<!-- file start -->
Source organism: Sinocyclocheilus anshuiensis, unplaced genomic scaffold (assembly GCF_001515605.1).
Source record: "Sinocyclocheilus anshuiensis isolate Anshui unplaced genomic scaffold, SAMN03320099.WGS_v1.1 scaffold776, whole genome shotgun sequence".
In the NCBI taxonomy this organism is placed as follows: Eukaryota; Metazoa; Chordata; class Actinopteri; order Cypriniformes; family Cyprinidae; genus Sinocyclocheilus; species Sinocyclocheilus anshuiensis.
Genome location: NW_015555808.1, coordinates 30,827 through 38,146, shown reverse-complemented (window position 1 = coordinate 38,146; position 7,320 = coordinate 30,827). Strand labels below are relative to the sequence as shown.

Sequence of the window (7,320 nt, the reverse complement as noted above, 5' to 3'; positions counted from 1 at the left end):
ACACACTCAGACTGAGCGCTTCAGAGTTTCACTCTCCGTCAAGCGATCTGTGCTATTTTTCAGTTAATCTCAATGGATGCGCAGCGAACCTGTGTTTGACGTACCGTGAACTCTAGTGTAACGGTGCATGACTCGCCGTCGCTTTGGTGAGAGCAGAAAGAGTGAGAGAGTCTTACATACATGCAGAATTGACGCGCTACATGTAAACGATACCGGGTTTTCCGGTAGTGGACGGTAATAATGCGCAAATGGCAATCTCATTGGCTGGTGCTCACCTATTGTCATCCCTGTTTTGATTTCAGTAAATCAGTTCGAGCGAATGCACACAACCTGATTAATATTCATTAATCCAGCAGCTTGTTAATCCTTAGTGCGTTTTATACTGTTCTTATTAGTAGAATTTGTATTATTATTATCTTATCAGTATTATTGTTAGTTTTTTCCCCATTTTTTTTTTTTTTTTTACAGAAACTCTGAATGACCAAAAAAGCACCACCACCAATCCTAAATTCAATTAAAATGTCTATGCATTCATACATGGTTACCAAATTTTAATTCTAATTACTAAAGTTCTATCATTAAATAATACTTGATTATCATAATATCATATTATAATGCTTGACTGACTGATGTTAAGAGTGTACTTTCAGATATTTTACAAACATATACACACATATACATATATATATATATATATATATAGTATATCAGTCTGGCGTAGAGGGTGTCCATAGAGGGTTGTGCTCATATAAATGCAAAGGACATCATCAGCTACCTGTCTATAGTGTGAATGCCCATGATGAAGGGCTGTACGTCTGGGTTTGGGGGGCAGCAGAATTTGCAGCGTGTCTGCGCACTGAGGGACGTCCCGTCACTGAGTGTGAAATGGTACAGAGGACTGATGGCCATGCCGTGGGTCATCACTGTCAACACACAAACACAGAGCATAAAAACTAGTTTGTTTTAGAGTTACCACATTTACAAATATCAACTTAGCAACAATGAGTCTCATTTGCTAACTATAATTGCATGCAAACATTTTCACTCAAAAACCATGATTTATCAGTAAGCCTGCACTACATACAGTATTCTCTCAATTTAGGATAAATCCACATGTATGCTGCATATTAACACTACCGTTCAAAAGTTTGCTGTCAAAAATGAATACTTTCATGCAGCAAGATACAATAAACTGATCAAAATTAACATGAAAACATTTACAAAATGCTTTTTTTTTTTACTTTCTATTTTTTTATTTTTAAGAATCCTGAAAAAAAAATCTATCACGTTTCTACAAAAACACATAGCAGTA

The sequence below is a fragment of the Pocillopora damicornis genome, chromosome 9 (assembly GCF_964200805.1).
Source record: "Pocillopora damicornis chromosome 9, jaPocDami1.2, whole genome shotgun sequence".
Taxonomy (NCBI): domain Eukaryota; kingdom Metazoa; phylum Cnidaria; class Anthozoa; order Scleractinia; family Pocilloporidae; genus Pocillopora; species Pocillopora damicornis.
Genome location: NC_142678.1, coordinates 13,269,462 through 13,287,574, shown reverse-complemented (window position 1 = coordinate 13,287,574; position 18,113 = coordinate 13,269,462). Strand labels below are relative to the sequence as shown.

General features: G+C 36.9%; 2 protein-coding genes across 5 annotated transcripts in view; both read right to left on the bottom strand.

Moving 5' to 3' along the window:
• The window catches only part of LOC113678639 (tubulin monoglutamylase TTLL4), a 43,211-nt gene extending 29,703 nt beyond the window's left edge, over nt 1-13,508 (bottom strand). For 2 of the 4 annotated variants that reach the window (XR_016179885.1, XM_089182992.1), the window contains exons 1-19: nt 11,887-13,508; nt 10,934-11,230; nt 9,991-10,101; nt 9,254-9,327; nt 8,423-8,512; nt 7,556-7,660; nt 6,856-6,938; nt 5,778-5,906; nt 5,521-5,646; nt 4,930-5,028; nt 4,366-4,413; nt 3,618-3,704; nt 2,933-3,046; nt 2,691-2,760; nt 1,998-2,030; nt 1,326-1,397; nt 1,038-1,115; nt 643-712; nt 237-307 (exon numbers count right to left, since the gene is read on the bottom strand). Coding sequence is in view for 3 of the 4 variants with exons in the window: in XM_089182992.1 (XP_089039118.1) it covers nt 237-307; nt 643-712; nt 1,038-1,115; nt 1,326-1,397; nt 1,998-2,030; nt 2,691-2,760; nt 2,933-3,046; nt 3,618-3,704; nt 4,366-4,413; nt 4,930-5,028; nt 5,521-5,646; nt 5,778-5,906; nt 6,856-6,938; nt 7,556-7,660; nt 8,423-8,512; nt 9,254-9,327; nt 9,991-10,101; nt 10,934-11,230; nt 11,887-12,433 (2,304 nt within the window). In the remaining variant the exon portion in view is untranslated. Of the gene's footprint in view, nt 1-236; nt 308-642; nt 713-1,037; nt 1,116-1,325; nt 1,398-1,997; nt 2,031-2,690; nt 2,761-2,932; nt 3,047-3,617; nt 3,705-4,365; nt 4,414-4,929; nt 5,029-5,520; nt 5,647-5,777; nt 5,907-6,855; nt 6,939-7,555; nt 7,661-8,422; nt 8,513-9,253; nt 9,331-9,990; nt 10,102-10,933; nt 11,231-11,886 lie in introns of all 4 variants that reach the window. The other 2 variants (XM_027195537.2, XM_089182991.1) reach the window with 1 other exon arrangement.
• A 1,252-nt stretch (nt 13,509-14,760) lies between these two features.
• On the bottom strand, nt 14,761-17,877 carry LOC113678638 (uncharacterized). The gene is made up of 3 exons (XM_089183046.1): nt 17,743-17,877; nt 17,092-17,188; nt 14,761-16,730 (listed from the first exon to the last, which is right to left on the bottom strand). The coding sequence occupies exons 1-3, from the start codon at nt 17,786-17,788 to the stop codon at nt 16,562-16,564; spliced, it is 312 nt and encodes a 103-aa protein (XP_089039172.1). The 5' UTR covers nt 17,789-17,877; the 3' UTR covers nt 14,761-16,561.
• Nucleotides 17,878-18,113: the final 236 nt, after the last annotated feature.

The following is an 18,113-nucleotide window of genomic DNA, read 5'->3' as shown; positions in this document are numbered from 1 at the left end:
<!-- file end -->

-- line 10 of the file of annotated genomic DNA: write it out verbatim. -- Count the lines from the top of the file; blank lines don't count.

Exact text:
Genome location: NC_142678.1, coordinates 13,269,462 through 13,287,574, shown reverse-complemented (window position 1 = coordinate 13,287,574; position 18,113 = coordinate 13,269,462). Strand labels below are relative to the sequence as shown.